Võistumiks is a set of learning activities offered for schools in Estonia by the Miksike Learning Environment. Võistumiks combines formal learning with elements of informal learning by using a contest/competition concept. Official grades are normally not given as a result of these events. Võistumiks helps learners to learn and repeat concepts, rules etc, which seem to be boring and difficult to remember. So this is just a small additional measure to help learners achieve learning goals set by the national curriculum. Learners learn in ways that they do not notice, because they are busy gaining as scores and points. Võistumiks is organized and coordinated by Miksike's teacher assistants – educational professionals working on Miksike’s behalf to support teachers in the classroom. Võistumiks is built up according to the teachers/schools needs and is community-centered. So, Miksike's teacher assistant`s task is to summarize and harmonize interests coming from schools. Võistumiks services started in the 2012/2013 study year and they continued 2013/2014. During 2013/2014, 20 Võistumiks learning events/contests were organized for the 1st - 9th grade students. 200-300 students normally participate in one Võistumiks event/contest.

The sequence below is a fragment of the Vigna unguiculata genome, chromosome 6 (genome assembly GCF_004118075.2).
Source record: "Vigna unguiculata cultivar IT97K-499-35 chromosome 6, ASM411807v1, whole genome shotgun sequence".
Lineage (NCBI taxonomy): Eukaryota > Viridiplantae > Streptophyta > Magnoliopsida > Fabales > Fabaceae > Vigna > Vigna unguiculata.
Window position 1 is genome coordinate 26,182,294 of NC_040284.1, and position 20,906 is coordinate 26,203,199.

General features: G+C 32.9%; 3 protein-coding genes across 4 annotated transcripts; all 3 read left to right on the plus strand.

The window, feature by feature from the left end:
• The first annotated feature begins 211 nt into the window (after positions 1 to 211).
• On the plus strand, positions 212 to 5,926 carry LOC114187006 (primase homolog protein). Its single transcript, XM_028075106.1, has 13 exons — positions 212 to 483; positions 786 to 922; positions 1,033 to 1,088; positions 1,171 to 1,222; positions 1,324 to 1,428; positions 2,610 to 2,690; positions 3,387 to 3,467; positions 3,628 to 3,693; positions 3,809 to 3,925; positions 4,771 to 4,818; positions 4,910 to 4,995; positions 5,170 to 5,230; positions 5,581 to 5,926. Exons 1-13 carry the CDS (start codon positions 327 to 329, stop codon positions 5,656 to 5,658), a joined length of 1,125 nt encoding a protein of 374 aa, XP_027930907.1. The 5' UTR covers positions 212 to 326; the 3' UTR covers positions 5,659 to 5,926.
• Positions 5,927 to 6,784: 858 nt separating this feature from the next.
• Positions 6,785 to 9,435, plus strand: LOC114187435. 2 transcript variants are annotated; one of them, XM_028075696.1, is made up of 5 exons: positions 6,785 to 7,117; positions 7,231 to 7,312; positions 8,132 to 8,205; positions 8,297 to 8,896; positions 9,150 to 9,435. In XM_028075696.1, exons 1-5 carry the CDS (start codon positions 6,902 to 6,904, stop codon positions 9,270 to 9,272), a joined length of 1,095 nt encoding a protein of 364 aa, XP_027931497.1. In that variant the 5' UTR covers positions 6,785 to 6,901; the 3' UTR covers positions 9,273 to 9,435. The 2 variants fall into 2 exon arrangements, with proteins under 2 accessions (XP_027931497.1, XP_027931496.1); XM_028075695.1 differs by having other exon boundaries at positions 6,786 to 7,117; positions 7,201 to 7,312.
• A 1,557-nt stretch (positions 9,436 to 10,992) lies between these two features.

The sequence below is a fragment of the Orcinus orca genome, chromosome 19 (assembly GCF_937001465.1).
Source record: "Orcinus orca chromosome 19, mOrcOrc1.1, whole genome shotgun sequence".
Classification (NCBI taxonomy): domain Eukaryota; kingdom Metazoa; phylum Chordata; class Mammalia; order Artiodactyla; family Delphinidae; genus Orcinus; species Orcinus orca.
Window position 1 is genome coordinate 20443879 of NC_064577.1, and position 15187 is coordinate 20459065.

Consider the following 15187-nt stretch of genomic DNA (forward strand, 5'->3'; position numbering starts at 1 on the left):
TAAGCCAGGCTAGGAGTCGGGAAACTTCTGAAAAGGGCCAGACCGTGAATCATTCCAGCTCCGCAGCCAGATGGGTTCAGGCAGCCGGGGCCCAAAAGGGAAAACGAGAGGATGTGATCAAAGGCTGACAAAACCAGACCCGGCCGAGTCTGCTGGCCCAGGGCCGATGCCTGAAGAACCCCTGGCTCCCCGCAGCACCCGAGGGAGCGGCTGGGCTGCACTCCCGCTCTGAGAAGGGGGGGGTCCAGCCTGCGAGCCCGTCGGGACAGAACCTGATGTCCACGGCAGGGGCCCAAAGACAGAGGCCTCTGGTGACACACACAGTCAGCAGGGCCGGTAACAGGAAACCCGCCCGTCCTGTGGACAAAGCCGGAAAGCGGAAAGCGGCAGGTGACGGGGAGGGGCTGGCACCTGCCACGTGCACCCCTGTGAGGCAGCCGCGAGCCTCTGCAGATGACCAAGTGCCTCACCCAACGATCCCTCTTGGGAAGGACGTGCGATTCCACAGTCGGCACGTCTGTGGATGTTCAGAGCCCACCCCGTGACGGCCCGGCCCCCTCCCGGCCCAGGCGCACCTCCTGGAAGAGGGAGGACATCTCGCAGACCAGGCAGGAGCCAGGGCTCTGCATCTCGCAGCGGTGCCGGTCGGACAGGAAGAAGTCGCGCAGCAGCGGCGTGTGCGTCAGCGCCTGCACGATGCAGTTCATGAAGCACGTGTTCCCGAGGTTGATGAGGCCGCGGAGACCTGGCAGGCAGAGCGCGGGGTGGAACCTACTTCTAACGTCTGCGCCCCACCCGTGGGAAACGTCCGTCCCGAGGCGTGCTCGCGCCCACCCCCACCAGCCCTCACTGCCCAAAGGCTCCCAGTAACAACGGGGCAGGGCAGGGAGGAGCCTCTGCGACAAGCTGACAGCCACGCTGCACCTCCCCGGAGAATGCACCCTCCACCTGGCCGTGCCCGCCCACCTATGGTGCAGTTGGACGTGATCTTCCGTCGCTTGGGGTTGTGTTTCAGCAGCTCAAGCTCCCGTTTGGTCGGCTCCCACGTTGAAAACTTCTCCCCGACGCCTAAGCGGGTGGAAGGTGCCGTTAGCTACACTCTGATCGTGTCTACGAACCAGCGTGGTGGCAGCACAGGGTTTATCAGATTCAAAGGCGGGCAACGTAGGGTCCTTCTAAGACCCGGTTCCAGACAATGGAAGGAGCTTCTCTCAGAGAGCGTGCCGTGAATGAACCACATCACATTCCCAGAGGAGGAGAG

Miksike's teacher assistant coordinates the creation of contests necessary for Võistumiks. Already existing exercises (over 8000 exercises) are used and if necessary, existing exercises are ‘cloned’ and modified. Miksike's teacher assistant gets feedback from teacher communities and takes into consideration their wishes and suggestions. Contest exercises are often attended by schools teachers and they follow the national curriculum. Miksike's teacher assistant sets exercises up for the contest.

Miksike's own e-learning platforms subplatform is used for Võistumiks and it is available currently for schools in Estonia working in Estonian language and in Russian The platform has different rights for different users (teachers have teachers rights and students have usual rights) to be able to work so that teachers see more information than students do.